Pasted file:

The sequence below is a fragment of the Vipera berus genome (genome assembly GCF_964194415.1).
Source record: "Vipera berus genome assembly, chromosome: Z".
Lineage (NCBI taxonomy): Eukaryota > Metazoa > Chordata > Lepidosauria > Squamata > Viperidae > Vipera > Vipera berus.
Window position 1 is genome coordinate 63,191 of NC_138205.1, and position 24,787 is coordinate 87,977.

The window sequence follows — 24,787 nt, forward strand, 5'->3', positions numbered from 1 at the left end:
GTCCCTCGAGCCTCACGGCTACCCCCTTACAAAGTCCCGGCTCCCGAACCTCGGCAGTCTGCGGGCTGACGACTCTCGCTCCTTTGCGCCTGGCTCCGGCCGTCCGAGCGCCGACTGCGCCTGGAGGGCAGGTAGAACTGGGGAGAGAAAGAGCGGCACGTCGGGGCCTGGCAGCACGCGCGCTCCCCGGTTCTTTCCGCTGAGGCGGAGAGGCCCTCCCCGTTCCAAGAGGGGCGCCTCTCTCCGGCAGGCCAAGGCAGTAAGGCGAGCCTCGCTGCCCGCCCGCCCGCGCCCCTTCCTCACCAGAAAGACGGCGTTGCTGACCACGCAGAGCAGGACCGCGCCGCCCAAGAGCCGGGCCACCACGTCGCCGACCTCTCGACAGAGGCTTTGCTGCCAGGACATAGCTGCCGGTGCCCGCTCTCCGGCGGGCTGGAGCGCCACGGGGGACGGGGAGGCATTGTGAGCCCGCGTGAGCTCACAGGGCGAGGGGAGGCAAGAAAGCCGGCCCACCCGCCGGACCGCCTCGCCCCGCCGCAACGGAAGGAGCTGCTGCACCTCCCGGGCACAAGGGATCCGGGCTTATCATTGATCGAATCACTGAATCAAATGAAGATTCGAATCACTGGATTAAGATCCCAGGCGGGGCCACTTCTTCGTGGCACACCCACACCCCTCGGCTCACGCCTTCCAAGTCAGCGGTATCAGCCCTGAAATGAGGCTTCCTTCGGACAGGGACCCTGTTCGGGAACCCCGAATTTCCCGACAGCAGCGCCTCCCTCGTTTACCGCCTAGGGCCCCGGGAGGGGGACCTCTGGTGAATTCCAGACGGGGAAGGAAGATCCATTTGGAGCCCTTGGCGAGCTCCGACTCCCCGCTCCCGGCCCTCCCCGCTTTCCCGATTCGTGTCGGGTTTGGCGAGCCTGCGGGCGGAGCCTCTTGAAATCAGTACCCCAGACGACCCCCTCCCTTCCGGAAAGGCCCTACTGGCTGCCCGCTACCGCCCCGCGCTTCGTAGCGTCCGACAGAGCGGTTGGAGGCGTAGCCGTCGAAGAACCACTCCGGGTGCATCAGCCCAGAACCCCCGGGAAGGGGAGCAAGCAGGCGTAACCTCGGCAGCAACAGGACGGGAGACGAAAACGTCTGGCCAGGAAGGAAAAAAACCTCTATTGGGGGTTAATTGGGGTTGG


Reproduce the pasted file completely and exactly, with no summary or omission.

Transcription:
The sequence below is a fragment of the Vipera berus genome (genome assembly GCF_964194415.1).
Source record: "Vipera berus genome assembly, chromosome: Z".
Lineage (NCBI taxonomy): Eukaryota > Metazoa > Chordata > Lepidosauria > Squamata > Viperidae > Vipera > Vipera berus.
Window position 1 is genome coordinate 63,191 of NC_138205.1, and position 24,787 is coordinate 87,977.

The window sequence follows — 24,787 nt, forward strand, 5'->3', positions numbered from 1 at the left end:
GTCCCTCGAGCCTCACGGCTACCCCCTTACAAAGTCCCGGCTCCCGAACCTCGGCAGTCTGCGGGCTGACGACTCTCGCTCCTTTGCGCCTGGCTCCGGCCGTCCGAGCGCCGACTGCGCCTGGAGGGCAGGTAGAACTGGGGAGAGAAAGAGCGGCACGTCGGGGCCTGGCAGCACGCGCGCTCCCCGGTTCTTTCCGCTGAGGCGGAGAGGCCCTCCCCGTTCCAAGAGGGGCGCCTCTCTCCGGCAGGCCAAGGCAGTAAGGCGAGCCTCGCTGCCCGCCCGCCCGCGCCCCTTCCTCACCAGAAAGACGGCGTTGCTGACCACGCAGAGCAGGACCGCGCCGCCCAAGAGCCGGGCCACCACGTCGCCGACCTCTCGACAGAGGCTTTGCTGCCAGGACATAGCTGCCGGTGCCCGCTCTCCGGCGGGCTGGAGCGCCACGGGGGACGGGGAGGCATTGTGAGCCCGCGTGAGCTCACAGGGCGAGGGGAGGCAAGAAAGCCGGCCCACCCGCCGGACCGCCTCGCCCCGCCGCAACGGAAGGAGCTGCTGCACCTCCCGGGCACAAGGGATCCGGGCTTATCATTGATCGAATCACTGAATCAAATGAAGATTCGAATCACTGGATTAAGATCCCAGGCGGGGCCACTTCTTCGTGGCACACCCACACCCCTCGGCTCACGCCTTCCAAGTCAGCGGTATCAGCCCTGAAATGAGGCTTCCTTCGGACAGGGACCCTGTTCGGGAACCCCGAATTTCCCGACAGCAGCGCCTCCCTCGTTTACCGCCTAGGGCCCCGGGAGGGGGACCTCTGGTGAATTCCAGACGGGGAAGGAAGATCCATTTGGAGCCCTTGGCGAGCTCCGACTCCCCGCTCCCGGCCCTCCCCGCTTTCCCGATTCGTGTCGGGTTTGGCGAGCCTGCGGGCGGAGCCTCTTGAAATCAGTACCCCAGACGACCCCCTCCCTTCCGGAAAGGCCCTACTGGCTGCCCGCTACCGCCCCGCGCTTCGTAGCGTCCGACAGAGCGGTTGGAGGCGTAGCCGTCGAAGAACCACTCCGGGTGCATCAGCCCAGAACCCCCGGGAAGGGGAGCAAGCAGGCGTAACCTCGGCAGCAACAGGACGGGAGACGAAAACGTCTGGCCAGGAAGGAAAAAAACCTCTATTGGGGGTTAATTGGGGTTGG